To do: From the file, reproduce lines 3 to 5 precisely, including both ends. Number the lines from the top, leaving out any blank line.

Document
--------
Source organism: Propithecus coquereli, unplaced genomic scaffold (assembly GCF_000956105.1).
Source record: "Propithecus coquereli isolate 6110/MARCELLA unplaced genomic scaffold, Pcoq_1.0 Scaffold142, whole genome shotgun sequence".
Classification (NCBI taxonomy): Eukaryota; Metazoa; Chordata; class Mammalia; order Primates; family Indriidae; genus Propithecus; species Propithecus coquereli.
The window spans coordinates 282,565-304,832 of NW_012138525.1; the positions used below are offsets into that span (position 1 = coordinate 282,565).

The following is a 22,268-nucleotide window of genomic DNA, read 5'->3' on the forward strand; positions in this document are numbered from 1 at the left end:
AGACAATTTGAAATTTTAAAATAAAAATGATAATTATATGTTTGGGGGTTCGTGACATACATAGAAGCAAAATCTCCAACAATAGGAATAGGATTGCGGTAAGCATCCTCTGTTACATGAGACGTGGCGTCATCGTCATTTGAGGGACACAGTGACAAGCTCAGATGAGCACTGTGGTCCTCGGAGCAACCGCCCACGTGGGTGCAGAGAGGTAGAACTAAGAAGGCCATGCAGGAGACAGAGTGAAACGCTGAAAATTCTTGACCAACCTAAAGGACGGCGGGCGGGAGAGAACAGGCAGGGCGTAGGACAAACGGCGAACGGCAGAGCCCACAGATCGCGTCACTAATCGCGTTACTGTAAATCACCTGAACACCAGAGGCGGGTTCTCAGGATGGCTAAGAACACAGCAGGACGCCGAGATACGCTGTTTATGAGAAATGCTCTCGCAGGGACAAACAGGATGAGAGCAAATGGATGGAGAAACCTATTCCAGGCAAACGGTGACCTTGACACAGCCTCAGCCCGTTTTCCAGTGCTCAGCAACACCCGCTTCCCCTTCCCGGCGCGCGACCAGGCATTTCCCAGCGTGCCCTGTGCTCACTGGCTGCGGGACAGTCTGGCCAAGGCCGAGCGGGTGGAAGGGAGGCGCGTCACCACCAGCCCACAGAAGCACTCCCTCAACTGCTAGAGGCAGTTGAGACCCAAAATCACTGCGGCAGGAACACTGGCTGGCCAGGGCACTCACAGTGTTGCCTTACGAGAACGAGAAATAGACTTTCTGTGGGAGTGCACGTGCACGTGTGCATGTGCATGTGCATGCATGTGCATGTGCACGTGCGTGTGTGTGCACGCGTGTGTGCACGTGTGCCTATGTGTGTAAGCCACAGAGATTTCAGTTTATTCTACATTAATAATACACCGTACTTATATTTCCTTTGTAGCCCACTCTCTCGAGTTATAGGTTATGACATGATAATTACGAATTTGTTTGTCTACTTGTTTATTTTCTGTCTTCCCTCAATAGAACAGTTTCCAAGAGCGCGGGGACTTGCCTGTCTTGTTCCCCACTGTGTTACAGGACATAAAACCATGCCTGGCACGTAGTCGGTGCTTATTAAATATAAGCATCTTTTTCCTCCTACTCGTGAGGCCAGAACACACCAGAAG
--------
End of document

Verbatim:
Classification (NCBI taxonomy): Eukaryota; Metazoa; Chordata; class Mammalia; order Primates; family Indriidae; genus Propithecus; species Propithecus coquereli.
The window spans coordinates 282,565-304,832 of NW_012138525.1; the positions used below are offsets into that span (position 1 = coordinate 282,565).

The following is a 22,268-nucleotide window of genomic DNA, read 5'->3' on the forward strand; positions in this document are numbered from 1 at the left end: